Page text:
As mentioned, if you are an American civilian living abroad in another country, you can get divorced in that country, with one exception: the Philippines is the remaining country where divorce is not allowed (except that people who are Muslim may divorce if it is per Islamic religious law).

If you live in the Philippines and want a divorce, you must return to the United States. By state law, you must live in a U.S. state for a specified period, usually six months, before you can file for divorce.

When divorcing in a foreign country, a couple may encounter various obstacles and difficulties regarding certain issues. These can include:

  • Child Custody and Child Support Issues: While a foreign divorce decree may be able to terminate a couple’s “married” status, a foreign court might be reluctant to issue any orders regarding child custody or child support for the parties. The court might not have jurisdiction to make such orders or conclusions; even if it does, there is a chance that the U.S. court might not honor such determinations coming from a foreign court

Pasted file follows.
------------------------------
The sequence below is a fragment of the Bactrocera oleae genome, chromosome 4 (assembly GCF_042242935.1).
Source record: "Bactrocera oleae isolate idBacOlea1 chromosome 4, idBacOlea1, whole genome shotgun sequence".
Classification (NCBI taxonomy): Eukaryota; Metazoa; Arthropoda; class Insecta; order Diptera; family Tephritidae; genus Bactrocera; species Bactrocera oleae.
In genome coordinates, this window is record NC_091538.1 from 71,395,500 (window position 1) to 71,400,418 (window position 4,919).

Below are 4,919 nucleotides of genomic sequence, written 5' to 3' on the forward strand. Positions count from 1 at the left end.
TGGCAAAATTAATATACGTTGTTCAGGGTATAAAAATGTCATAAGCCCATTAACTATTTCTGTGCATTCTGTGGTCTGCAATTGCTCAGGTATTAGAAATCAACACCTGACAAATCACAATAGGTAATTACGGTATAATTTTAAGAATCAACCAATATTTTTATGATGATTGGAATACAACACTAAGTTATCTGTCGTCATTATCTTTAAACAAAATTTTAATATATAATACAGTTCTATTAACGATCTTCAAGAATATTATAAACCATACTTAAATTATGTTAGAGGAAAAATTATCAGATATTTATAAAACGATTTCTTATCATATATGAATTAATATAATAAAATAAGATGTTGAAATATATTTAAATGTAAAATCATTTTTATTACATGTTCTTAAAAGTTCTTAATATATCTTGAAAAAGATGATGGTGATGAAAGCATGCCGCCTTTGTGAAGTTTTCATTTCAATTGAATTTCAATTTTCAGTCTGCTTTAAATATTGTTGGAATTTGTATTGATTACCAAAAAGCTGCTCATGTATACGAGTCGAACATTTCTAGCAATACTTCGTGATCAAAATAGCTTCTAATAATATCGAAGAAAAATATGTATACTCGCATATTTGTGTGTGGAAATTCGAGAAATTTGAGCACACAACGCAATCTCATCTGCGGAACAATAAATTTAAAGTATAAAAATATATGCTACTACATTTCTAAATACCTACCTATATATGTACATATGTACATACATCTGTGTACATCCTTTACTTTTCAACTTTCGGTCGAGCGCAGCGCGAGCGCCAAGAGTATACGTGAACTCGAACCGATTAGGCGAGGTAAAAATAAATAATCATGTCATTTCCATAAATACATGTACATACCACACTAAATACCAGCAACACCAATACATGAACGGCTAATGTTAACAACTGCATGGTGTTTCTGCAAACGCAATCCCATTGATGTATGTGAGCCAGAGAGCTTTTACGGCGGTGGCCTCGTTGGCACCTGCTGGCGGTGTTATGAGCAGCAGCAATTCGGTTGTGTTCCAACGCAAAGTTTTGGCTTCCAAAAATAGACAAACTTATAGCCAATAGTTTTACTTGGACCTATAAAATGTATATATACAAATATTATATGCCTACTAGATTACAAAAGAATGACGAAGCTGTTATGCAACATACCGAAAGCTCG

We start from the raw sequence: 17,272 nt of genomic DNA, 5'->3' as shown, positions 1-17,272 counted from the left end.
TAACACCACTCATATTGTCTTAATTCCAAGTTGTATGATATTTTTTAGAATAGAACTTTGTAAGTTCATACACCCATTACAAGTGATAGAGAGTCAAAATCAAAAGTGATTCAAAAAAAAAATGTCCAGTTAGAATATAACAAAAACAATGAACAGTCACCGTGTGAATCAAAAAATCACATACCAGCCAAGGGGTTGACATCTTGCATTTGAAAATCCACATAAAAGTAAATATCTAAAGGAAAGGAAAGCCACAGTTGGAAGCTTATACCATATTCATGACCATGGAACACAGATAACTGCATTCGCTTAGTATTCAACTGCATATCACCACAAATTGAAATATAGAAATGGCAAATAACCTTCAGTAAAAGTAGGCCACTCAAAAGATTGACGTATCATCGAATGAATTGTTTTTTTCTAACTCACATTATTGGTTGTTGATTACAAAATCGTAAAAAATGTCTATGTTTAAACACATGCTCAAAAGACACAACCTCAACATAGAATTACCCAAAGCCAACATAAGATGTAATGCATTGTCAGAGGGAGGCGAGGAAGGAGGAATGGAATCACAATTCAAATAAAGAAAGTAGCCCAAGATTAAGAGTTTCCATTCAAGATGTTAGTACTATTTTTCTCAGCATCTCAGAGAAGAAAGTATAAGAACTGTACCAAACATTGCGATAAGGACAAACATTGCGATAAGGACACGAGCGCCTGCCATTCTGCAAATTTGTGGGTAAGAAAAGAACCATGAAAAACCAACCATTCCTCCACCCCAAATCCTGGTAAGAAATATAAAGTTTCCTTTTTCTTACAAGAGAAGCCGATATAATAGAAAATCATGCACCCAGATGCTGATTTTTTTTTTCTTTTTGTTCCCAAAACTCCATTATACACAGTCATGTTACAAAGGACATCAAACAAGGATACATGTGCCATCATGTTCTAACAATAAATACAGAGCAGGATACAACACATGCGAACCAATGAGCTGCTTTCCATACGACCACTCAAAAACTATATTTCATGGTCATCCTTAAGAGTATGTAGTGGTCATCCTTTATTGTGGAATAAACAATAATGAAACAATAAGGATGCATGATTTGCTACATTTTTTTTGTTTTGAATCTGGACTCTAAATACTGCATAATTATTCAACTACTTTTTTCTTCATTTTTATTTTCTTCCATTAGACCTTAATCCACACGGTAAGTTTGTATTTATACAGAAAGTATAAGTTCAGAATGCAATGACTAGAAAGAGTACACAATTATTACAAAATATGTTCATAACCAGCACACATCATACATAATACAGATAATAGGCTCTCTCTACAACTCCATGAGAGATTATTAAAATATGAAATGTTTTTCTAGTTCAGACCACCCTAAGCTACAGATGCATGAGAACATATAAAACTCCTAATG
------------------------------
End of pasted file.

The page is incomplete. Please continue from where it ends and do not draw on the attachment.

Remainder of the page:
• Division of Property: Similarly, a foreign court might be hesitant to issue any orders regarding the division of any property located in the United States. Again, jurisdictional issues may arise here, and a U.S. court might not honor the conclusions of a foreign court concerning property division in the divorce.

What if the Spouse Living in the U.S. Files for Divorce?

In situations where it is the spouse living in the U.S. who is filing for divorce, certain requirements need to be met. For instance, the following issues should be considered:

  • Petitions: The spouse living in the U.S. must file the proper petitions (paperwork) for divorce in the local state court.